Pakistan: Foreign Policy
Pakistan, a land of many splendors and opportunities, a repository of a unique blend of history and culture for both the East and West has been the cradle of one of the oldest civilizations. The Indus valley, is the ninth most populous Area in the world, with 134 million tough, conscientious, hard working people wishing and striving hard to enter into the 21st century as equal partners in the community of the different developed nations. During the last 20 years Pakistan’s economy has been one of the fastest growing in the world-the seventh fastest in Asia (www.forisb.org/fpolicy).
Pakistan’s economy has been becoming large on a worldwide scale, with the annual gross domestic product growing at more than six percent a year. It is now a member of the Economic Cooperation Organization, and the South Asian Association of Regional Cooperation (www.forisb.org/fpolicy). Pakistan is strategically located in close proximity to the affluent Middle East. It is in position geographically to be a gateway of trade for many land-locked countries, such as Afghanistan and those of central Asia. It is also in proximity to the enormous East Asian Markets. The trade relations of Pakistan have been very diverse, for trade has been opened between them and countries in the Middle East as well as the Far East. The trade policy in Pakistan has been dramatically changed over the last few years. One of the main policies for trade through Pakistan is
in order to decrease manufacturing cost of the exporters, all imports by all direct and indirect exporters under various schemes including no duty, no draw back, manufacturing in bond and temporary import schemes, will be allowed without payment of custom duty, sales tax and with-holding income tax (www3.jaring.my/pakistanhc/page19.html).
Pakistan now has a highly developed financial sector consisting of local as well as foreign commercial banks, investment banks, leasing companies, mutual funds and varies other fund companies. Besides providing working capital and long-term financing to the investors, these banks offer a number of facilities such as remittance of profits/dividends and maintenance of foreign currency accounts (www.mofa.com). Now because of this, various cities in Pakistan have developed stock exchanges with major corporations in the U.S.
Security in Pakistan has been a major issue since the origins of the country and its controversial creation.
The overriding objective of Pakistan’s foreign policy is the safe guarding of its sovereignty, security and territorial integrity. This is underpinned by its firm adherence to immutable principles of interstate relations.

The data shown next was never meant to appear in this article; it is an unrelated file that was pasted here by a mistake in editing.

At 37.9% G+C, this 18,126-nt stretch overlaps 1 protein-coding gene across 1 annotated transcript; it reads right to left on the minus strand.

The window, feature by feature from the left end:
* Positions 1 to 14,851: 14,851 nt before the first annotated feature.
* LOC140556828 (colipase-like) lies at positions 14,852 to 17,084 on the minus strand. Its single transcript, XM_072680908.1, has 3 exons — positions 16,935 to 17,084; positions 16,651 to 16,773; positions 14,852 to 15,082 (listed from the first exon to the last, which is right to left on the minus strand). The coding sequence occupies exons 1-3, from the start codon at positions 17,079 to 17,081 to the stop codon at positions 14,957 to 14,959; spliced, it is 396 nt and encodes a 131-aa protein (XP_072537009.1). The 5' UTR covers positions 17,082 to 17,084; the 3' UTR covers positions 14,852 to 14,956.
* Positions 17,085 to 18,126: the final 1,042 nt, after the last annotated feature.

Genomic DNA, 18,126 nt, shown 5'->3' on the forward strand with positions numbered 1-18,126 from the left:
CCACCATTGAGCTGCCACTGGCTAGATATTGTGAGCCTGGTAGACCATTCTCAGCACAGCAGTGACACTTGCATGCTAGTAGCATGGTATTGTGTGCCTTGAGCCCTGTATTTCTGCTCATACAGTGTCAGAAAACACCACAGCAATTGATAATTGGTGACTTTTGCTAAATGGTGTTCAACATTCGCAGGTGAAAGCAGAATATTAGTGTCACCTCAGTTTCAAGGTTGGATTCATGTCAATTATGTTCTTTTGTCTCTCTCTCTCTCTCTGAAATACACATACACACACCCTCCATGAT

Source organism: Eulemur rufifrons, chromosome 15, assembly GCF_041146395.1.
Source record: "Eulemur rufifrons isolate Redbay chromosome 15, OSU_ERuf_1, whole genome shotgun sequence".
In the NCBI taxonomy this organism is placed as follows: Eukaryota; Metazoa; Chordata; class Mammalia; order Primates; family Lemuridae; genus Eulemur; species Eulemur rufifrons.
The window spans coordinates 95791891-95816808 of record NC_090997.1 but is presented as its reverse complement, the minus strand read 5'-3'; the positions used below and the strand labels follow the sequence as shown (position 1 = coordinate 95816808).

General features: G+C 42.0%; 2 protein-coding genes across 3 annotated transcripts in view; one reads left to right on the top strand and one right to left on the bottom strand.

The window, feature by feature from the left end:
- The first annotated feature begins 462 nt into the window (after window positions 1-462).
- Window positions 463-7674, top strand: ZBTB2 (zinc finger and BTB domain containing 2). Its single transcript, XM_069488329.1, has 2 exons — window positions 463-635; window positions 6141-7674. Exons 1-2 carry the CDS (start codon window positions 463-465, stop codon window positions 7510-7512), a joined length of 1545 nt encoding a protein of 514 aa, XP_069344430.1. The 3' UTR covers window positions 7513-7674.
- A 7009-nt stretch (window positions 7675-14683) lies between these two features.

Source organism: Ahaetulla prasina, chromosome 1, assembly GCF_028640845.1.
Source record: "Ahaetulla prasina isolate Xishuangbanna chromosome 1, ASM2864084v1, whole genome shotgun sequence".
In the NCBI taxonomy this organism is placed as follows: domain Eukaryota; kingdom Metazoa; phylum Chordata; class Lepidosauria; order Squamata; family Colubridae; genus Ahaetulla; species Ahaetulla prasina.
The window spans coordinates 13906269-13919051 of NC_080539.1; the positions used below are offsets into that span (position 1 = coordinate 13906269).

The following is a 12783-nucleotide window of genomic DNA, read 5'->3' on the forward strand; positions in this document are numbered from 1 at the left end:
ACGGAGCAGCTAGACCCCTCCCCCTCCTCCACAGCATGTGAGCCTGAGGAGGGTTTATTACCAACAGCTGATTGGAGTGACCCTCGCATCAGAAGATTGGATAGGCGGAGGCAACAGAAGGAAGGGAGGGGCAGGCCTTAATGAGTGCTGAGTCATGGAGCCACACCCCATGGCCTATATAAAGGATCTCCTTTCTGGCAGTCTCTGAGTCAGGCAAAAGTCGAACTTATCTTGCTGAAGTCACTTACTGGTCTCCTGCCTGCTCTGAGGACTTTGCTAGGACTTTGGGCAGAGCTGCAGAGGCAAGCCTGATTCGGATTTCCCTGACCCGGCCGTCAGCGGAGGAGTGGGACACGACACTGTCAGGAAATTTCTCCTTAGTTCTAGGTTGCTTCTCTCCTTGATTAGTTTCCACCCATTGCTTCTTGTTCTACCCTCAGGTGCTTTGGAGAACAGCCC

The violence accompanying the partition leading to the emergence of the two independent states of Pakistan and India generated hostility, which continues to afflict relations between the two countries, mainly because of the unresolved issue of Jammu and Kashmir. The issue is the source of continuing tensions and conflict, and shaped the unstable and tense security environment in the region. The historical perspective of Pakistan’s foreign policy falls in five broad phases. The first period covers the time when the UN enforced cease-fire during the 1949 to 1965 War over Kashmir. During this period Pakistan allied itself with the West by joining the Baghdad Pact and its successor, CENTO, and SEATO (www.mafo.com-).
The second phase runs from 1965 to the 1971 crisis in East Pakistan. The 1965 war, which was sparked by the Jammu and Kashmir issue, had led to a drastic reduction in economic and military assistance of which Pakistan has just recently recovered from. The increase in defense needed added together with the decline in foreign assistance was probably the main reason for the economic difficulties and aggravated political problems. India played on this crisis and eventually imposed war on Pakistan.
During the third phase from 1971 to 1989 Pakistan remained engaged in rebuilding itself and facing the challenge of the Soviet military intervention in neighboring Afghanistan, which lasted for over a decade till 1979, and has spawned a conflict that continues to hurt Afghanistan now(www.mofa.com).
The fourth phase covers the period from 1990 to the nuclear tests in 1998. Two important events from a security perspective took place around 1990. USA clamped economic and military sanctions on Pakistan under the Pressler Amendment (Mrs. Soczek 9th grade). That same year the intensification of the freedom movement in Kashmir led to the massive deployment of Indian troops in Kashmir. During the last two years the current phase, have witnessed important developments in Pakistan’s foreign policy. These include: the former Prime Minister, Nawaz Sharif’s initiative to resume bilateral dialogues with India soon after taking office (www.bbconlinenews.com), the nuclear tests that radically altered the security environment of all of South Asia, the security dialogue with the United states and the crisis in Kargil. These developments, combined with the continuing conflict in Afghanistan, represent the major decisions of Pakistan policy makers. Mean while, trade and economy have acquired increasing importance in their foreign relations.
Pakistan, over the years has been a controversy hot spot in the world and deservedly so, but many different stereo types of the country and the people of the country do not give a fare representation of the area. Pakistan is now a place of great economic respect, military power, and undeniable religious ethics, and deserves recognition and affiliation with the rest of the world.